SSST Subjects

PS360 Regional Studies in Democracy


Programme(s) where module is offered

  • BA Political Science and International Relations with Business
  • BA Political Science and International Relations with International Law (TBC)
  • BA Political Science and International Relations with Diplomacy

Status (core, option, free choice)



FHEQ Level



Unit Value



Semester taught



Pre-Requisite Modules or Qualifications



Module Code



Module coordinator

Maja Pulic de Sanctis


Applicable From



Educational Aims of the Module

  • This module focuses on the process of democratization in historical and comparative perspective through detailed case studies of countries and regions going through a democratization process. The lectures and readings will address democratization processes spanning over many countries, while paying particular attention to regional dynamics and dimensions. For example, we will investigate countries in Latin America like Uruguay, Costa Rica and Chile where democracy seems deeply rooted in norms and expectations; democratic culture in Asia and nostalgia for traditional values; rapid democratic transition in Mongolia or the growth of civil society in Africa.
  • The module will use comparative academic literature in an effort to understand how political dynamics (e.g., democratization), institutions (e.g., federalism), and different actors (e.g., social movements, international organizations) influence democratization processes in the regions and countries under review. The case-study approach requires analysis of real-world data, and the module is in practice designed as a research-based and student-led series of seminars, with each student researching one country and presenting its findings to the class.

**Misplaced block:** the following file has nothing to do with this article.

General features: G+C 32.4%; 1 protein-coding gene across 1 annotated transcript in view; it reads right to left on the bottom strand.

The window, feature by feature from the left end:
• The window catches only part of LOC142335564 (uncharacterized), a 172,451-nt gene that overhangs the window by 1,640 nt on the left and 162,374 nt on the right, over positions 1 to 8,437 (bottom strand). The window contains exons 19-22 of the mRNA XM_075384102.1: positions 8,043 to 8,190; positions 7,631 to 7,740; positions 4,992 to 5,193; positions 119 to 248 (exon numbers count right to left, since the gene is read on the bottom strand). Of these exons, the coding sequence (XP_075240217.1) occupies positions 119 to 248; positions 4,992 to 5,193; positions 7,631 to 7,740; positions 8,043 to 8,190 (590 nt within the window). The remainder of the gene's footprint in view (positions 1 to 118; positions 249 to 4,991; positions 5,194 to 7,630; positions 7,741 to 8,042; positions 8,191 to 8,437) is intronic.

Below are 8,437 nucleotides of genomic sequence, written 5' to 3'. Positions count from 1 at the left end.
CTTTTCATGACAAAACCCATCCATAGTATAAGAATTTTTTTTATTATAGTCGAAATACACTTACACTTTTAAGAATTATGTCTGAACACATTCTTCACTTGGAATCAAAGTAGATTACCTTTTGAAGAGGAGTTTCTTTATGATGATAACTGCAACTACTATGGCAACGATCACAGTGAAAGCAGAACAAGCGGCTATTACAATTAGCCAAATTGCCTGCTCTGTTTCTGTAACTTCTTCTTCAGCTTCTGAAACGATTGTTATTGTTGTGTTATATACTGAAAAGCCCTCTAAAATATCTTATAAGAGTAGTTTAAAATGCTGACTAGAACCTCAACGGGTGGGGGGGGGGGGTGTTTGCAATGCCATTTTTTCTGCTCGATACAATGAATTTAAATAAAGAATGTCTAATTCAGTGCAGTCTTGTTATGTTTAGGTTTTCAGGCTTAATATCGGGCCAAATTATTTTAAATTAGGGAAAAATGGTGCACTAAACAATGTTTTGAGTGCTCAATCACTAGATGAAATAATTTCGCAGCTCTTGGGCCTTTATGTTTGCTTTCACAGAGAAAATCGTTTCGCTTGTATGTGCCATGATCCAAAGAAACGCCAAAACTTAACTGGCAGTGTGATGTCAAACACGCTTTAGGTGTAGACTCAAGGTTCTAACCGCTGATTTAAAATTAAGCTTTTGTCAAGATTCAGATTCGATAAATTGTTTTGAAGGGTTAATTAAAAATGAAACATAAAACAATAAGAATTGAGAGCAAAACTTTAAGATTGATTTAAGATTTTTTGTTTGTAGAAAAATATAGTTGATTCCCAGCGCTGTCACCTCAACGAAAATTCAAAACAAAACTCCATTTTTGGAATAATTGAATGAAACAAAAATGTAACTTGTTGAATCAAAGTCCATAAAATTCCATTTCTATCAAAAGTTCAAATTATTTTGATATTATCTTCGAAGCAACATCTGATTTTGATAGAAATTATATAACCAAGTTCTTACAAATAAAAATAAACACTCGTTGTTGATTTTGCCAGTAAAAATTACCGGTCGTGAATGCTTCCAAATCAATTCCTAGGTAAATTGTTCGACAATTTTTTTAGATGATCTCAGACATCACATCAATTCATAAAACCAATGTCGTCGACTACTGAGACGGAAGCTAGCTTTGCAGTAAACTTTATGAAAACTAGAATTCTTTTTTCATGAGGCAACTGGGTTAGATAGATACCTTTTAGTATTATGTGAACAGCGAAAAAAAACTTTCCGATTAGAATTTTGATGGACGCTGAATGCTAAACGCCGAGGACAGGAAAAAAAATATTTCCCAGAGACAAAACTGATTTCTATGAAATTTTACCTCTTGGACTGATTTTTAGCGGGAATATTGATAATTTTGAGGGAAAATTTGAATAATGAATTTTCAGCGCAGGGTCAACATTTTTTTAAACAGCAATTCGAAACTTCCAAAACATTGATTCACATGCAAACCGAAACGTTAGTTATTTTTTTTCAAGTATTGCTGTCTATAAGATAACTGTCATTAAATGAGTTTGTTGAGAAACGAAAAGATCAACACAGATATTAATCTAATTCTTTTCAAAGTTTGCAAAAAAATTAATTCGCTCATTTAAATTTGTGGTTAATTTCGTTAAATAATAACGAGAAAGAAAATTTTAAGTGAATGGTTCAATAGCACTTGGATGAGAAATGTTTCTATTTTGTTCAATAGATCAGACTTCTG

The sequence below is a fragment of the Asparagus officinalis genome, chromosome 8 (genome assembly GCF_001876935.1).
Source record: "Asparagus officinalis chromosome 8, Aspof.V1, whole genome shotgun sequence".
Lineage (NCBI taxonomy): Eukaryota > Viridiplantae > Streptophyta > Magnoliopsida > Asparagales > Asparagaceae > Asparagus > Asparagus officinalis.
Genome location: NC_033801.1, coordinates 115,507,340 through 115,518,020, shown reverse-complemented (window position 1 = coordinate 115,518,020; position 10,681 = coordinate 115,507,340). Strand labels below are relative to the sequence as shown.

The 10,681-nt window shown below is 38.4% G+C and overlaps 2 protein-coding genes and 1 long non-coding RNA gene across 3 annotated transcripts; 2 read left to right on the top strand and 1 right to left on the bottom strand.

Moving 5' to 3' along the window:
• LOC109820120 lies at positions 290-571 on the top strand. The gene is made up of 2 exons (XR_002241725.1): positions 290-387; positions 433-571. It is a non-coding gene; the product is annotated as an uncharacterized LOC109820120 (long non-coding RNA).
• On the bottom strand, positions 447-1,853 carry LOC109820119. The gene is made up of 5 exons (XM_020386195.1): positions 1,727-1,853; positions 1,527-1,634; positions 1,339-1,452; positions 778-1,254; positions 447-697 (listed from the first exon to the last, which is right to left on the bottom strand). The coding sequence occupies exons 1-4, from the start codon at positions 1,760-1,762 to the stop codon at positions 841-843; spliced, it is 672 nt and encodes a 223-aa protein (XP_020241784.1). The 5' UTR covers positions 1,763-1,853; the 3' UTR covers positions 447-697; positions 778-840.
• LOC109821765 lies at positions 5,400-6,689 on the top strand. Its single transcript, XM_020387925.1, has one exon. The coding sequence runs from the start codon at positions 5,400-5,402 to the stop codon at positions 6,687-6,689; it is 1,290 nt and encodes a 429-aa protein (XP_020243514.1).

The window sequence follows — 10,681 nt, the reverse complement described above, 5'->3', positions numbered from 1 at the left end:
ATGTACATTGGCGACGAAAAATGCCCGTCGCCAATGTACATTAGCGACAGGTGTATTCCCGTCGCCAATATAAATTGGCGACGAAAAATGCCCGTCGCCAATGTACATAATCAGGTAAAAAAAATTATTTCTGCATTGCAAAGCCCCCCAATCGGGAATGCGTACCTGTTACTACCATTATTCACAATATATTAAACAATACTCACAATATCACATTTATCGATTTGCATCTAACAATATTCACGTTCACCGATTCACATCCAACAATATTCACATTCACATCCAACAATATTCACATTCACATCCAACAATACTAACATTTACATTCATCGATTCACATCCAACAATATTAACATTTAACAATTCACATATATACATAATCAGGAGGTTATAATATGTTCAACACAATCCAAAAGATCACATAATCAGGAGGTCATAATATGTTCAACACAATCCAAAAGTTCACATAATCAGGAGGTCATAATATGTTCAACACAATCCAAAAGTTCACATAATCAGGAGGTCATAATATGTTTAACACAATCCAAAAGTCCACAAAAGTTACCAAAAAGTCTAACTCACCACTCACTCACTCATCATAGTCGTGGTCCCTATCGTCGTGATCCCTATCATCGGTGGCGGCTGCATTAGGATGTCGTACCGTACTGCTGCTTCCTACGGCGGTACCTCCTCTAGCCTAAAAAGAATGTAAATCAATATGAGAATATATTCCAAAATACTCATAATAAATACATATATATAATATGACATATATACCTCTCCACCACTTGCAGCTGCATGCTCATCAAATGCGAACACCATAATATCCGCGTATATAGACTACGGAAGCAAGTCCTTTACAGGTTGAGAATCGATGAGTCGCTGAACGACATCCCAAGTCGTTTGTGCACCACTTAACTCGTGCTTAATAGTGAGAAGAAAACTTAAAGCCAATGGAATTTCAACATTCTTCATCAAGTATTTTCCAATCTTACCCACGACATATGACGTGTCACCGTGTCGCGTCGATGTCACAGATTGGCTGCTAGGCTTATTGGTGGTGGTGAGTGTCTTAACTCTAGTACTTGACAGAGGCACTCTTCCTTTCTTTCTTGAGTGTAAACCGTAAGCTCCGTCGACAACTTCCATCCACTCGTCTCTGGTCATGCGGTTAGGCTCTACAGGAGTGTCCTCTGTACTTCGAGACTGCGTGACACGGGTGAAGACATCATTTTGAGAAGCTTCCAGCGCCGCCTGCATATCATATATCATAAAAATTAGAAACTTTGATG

• This module is intended to prepare students for independent research in the fourth year of study as well as engage them critically in the study of democratization. The more important objective of the course, however, is to familiarize students with the main topics and arguments on democracy and democratization as well as current critical debates on what constitutes good indicators for measuring the quality of democracy. Overall, the main goal of this course is to provide students with a comprehensive knowledge on democracy in today’s world.

Module Outline/Syllabus

  • Developing statistical literacy using real-world data I – investigating socioeconomic secondary data resources

  • Developing statistical literacy using real-world data II – using indices

  • What drives democracy: Internal and External factors

  • Regional Democratization: Latin America’s Uneasy Progress?

    • Authoritarian populism

    • Does democracy induce financial development?

    • Democratic division: The three regions